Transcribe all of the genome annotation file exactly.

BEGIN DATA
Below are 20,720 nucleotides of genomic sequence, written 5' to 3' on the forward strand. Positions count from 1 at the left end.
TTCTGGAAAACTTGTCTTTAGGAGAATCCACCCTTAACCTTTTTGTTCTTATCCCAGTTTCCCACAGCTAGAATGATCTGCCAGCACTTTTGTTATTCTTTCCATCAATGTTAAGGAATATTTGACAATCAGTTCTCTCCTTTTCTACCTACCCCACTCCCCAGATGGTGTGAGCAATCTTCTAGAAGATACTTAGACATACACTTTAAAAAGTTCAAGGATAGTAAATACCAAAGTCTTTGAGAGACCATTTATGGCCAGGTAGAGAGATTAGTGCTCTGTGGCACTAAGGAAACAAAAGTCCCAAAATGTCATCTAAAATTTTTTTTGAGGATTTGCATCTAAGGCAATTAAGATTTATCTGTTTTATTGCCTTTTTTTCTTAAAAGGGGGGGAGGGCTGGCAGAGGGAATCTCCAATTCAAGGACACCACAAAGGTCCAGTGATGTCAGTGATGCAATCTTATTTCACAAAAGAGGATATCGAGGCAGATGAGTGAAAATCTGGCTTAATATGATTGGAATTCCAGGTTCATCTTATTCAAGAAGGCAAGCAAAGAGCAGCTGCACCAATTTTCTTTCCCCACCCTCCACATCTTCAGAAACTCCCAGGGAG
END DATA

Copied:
Below are 20,720 nucleotides of genomic sequence, written 5' to 3' on the forward strand. Positions count from 1 at the left end.
TTCTGGAAAACTTGTCTTTAGGAGAATCCACCCTTAACCTTTTTGTTCTTATCCCAGTTTCCCACAGCTAGAATGATCTGCCAGCACTTTTGTTATTCTTTCCATCAATGTTAAGGAATATTTGACAATCAGTTCTCTCCTTTTCTACCTACCCCACTCCCCAGATGGTGTGAGCAATCTTCTAGAAGATACTTAGACATACACTTTAAAAAGTTCAAGGATAGTAAATACCAAAGTCTTTGAGAGACCATTTATGGCCAGGTAGAGAGATTAGTGCTCTGTGGCACTAAGGAAACAAAAGTCCCAAAATGTCATCTAAAATTTTTTTTGAGGATTTGCATCTAAGGCAATTAAGATTTATCTGTTTTATTGCCTTTTTTTCTTAAAAGGGGGGGAGGGCTGGCAGAGGGAATCTCCAATTCAAGGACACCACAAAGGTCCAGTGATGTCAGTGATGCAATCTTATTTCACAAAAGAGGATATCGAGGCAGATGAGTGAAAATCTGGCTTAATATGATTGGAATTCCAGGTTCATCTTATTCAAGAAGGCAAGCAAAGAGCAGCTGCACCAATTTTCTTTCCCCACCCTCCACATCTTCAGAAACTCCCAGGGAG